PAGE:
**It is important to note at this point that I do understand not everyone has the same access to the same materials for the same prices. For me, this entire build was completed for the cost of a couple hinges, some 2 ½-inch wood screws, and a couple 2-by-4s. It cost be about $20 to make this entire thing, given MY particular situation and access to materials. For someone else who doesn’t have access to hundreds of linear feet of recycled lumber, free IBC containers from a nearby shampoo factory, basically unlimited amounts of homemade compost, and buckets and buckets of PVC fittings, bulkhead fittings, hinges, and hardware, this could cost several hundreds of dollars to replicate.**

I used two 275-gallon IBC containers, like this:

I cut off the top 14 inches, for the lid. IBC containers come with Aluminum cages. I cut the cages with an angle grinder, and cut the plastic container, also called a tote, with the jigsaw. My son is helping me cut this one. 

I drilled a hole in the side of each tote, about 24 inches from the bottom, for the overflow pipe. I used 3/4″ bulkhead fittings that I had laying around from a previous aquaponics project that never worked well. They are about $6 to 7 each on Amazon, if you buy them new. 

After I had the cages and IBC totes cut, and the drain pipe hole drilled, I laid them out where I wanted them in the yard: 

And then I used old 2×12 boards, from old raised beds, and made a nice cover to keep light away from the water reservoirs and make it look nicer:

I put the fill-pipe, which I used 2-inch PVC and an elbow, next. I did drill 1/2-inch holes in the bottom pipe to help water flow out in all directions.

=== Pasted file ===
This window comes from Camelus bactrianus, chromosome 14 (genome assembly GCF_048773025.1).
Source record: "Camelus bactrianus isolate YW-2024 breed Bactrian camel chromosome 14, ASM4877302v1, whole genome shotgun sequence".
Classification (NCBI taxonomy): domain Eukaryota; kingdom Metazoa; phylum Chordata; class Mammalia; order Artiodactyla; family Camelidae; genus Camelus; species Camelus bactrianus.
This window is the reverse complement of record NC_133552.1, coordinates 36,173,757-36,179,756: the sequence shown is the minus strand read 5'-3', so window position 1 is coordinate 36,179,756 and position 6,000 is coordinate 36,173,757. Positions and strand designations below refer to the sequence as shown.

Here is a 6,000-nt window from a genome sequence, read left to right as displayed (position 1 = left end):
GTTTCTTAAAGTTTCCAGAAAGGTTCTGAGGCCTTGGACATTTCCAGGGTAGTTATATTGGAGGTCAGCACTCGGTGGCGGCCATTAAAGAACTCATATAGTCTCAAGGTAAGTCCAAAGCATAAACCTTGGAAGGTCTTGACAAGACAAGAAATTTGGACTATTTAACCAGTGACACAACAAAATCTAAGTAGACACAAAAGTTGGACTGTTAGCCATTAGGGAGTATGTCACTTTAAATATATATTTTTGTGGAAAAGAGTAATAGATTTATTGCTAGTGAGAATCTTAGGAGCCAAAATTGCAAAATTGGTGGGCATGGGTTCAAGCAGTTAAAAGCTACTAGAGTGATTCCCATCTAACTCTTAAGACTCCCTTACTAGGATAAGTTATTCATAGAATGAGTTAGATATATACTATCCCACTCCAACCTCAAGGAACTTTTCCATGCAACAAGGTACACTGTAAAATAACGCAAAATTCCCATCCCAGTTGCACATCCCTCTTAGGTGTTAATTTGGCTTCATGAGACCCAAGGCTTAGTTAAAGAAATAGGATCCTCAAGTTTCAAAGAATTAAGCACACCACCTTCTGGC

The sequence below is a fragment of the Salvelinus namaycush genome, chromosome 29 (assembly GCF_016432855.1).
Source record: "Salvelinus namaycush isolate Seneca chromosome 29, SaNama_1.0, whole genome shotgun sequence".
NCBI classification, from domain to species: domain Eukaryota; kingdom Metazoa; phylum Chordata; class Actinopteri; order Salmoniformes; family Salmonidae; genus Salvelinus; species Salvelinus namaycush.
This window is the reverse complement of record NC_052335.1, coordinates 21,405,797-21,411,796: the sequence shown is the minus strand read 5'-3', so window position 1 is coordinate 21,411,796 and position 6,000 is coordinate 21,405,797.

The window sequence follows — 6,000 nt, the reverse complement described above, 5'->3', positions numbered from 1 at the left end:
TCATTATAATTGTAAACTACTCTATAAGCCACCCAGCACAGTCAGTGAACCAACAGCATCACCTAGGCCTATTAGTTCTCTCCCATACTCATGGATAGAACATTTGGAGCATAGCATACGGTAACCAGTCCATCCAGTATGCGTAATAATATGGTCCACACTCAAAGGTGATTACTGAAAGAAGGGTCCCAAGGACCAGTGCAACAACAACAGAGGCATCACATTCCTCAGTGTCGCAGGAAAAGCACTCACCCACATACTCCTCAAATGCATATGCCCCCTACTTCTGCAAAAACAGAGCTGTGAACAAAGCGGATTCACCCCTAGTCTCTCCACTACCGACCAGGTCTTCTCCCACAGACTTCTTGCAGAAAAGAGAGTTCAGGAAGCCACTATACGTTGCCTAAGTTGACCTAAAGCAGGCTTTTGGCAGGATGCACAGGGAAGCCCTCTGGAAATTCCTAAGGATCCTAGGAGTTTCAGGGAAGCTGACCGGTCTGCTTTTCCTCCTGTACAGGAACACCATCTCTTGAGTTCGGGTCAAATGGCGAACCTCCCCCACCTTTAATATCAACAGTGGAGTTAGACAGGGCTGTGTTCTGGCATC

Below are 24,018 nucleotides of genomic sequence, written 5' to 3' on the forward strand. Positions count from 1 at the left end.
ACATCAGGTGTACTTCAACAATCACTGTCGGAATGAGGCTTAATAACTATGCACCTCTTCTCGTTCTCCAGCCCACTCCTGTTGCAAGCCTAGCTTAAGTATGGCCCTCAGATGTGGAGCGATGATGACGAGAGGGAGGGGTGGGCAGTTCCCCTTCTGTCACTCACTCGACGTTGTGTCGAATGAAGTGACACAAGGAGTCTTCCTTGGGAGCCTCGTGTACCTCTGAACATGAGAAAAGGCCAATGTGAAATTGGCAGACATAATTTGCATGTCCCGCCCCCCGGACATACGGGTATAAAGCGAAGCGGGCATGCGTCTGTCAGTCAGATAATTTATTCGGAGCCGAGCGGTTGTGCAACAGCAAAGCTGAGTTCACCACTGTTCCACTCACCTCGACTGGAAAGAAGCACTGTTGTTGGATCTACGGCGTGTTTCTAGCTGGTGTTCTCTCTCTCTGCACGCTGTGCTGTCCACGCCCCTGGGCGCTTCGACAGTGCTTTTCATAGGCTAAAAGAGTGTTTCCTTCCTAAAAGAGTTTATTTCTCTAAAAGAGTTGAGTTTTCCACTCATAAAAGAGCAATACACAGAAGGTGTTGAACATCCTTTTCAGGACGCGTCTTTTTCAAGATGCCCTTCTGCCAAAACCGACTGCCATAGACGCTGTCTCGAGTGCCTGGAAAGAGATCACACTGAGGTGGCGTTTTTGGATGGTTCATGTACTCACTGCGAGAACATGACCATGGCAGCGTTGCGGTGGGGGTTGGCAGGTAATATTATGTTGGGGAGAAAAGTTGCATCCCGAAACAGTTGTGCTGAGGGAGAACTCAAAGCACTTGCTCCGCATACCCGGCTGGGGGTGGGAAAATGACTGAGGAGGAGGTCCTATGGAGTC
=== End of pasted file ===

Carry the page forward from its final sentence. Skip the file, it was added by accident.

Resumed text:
I put the lids on before filling the beds, so I’d know how everything was going to fit and I could be ready to cover them as soon as I had soil mix in. 

Cleaning out all the dirt and plastic shavings is important at this point. 

Then I put in about 24 inches of coarse cinder. It is available for  $20 a ton from my local landscape company. I understand that you can get small bags of it from big box home improvement stores, but I needed about a cubic yard for the two bins, so there was no way I was going to buy it in tiny bags. 

After the cinder was in, I covered it with an old shade screen I had from a dog pen cover. I did wash it carefully and dry it in the sun, but it was HUGE, and it was laying around, so it worked. I know big box home improvement stores carry this, too, but they also carry landscape fabric and all sorts of other things that would work. I just happened to have this, so I used it. I had to cut a hole in the shade cloth, so it would fit over the top of the fill-pip and be snug around the cinder.

My little grandson decided he needed to try out the cinder layer before we put soil in. Such a good helper. 

Then I filled with a mix of quality homemade compost, peat moss, store-bought potting soil, and a little soil from my garden piles. 

Once I got the soil mix in, I went ahead and planted the beds. As of the writing on November 15, I have spinach and beets coming up in the raised beds!

Here are some more pictures of the build:

 Regina Hitchock is a high school biology teacher in St. Johns, Arizona, where she co-founded the Gardeners with Altitude organic garden club and brings gardening, aquaponics, aeroponics, hydroponics, and seed starting into her classrooms. She serves as Secretary for White Mountain Community Cooperative to promote food- and economically secure self-sufficiency in Arizona. Connect with Regina on Facebook, and read all of her MOTHER EARTH NEWS postshere.